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Last year was a big one for Valve Software’s Steam. The PC game-distribution platform had a massive audience that engaged even more with gaming during the ongoing global pandemic. That led to an increase in game purchases of 21.4% year-over-year in 2021. Valve summed up the growth in its 2020 year in review blog post.
“While Steam was already seeing significant growth in 2020 before COVID-19 lockdowns, video game playtime surged when people started staying home, dramatically increasing the number of customers buying and playing games,” reads the Steam blog post. “And hopefully, bringing some joy to counter-balance some of the craziness that was 2020.”
This rush for gaming content pushed Steam to new highs for several metrics. It hit records with 120.4 million monthly active players, 62.6 million daily actives, and 24.8 million peak concurrent users. The number of first-time purchasers on Steam also hit a record of 2.6 million per month.
Valve was ready to handle the new customers because it regularly sees similar influxes during its Steam sales.
“The enormous increase in the number of people buying and playing games is a good problem for us to have — one that kept our operations teams busy managing the increased demand on our servers and network infrastructure,” reads Steam’s blog. “At the start of March, there was a 30%-to-40% increase in total traffic related to game downloads; this is less than the bump we usually see during a sale, so it was fairly easily handled.”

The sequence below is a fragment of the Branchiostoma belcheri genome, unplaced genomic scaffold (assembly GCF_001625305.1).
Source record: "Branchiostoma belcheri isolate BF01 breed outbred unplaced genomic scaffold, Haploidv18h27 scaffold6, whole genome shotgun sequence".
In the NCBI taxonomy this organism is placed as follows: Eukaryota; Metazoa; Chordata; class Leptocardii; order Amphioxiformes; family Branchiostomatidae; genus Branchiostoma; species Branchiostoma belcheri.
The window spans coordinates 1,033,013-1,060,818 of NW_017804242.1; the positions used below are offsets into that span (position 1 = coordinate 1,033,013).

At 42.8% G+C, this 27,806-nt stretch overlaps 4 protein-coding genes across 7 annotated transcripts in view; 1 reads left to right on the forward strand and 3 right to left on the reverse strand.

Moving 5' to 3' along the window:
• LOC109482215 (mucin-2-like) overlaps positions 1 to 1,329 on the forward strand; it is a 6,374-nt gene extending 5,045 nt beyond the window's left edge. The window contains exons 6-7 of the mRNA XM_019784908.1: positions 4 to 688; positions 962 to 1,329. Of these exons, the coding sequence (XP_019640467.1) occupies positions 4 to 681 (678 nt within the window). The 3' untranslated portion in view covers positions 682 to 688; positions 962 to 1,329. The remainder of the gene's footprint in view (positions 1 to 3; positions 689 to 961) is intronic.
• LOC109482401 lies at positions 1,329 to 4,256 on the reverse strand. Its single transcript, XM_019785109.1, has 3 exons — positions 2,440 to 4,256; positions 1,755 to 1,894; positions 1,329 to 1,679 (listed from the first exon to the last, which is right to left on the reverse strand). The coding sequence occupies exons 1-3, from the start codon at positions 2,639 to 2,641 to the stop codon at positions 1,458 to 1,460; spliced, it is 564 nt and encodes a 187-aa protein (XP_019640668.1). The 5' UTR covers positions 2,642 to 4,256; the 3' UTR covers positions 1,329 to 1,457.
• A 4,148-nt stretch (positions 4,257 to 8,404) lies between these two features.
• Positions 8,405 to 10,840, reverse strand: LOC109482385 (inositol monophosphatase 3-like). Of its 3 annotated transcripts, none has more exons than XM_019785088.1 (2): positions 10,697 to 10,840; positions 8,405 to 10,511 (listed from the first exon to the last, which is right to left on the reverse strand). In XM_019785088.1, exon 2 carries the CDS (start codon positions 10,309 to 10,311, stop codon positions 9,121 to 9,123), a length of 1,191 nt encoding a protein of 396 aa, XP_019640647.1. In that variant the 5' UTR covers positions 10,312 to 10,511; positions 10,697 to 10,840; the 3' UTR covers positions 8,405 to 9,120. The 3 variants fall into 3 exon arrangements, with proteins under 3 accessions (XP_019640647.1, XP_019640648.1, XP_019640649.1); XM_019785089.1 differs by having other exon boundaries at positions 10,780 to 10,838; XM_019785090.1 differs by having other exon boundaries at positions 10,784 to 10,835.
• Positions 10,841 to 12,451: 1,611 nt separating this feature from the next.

Exabytes of Steam games
Steam delivered a record 25.2 exabytes of data to its users in 2020. That was due to the pandemic, but also because of the launch of a major game in December.
“In combination with one of the biggest launches of the year in Cyberpunk 2077, we hit a record for download traffic of 52 Tbps — 26 Tbps just for the preload period alone — which doubled our previous peak,” reads the Steam blog. “In spite of the lockdowns, we still managed to completely upgrade 1 of our network sites (Chicago), and add three new sites (Frankfurt, Dallas, Buenos Aires), with at least another two-to-four in the pipeline for the first half of 2021.”
Valve’s traffic was so intense that it was part of conversations with governments around the world about bandwidth usage.
“Various countries’ government bodies approached us and other large Internet companies to see how we could help mitigate the rise in global traffic that ISPs were seeing, because it was getting to a point where it was affecting people’s ability to work from home and their children’s remote schooling,” reads the blog post. “In response, we made some changes to help manage the bandwidth during work and school hours, and to defer updates to the evenings.”
As for Steam in 2021, Valve pointed out a number of upcoming projects including the launch of Steam China. Valve is working with Chinese conglomerate Perfect World on that. But the company is also focusing on improving the Steam experience this year as well as launching new Steam Labs features.
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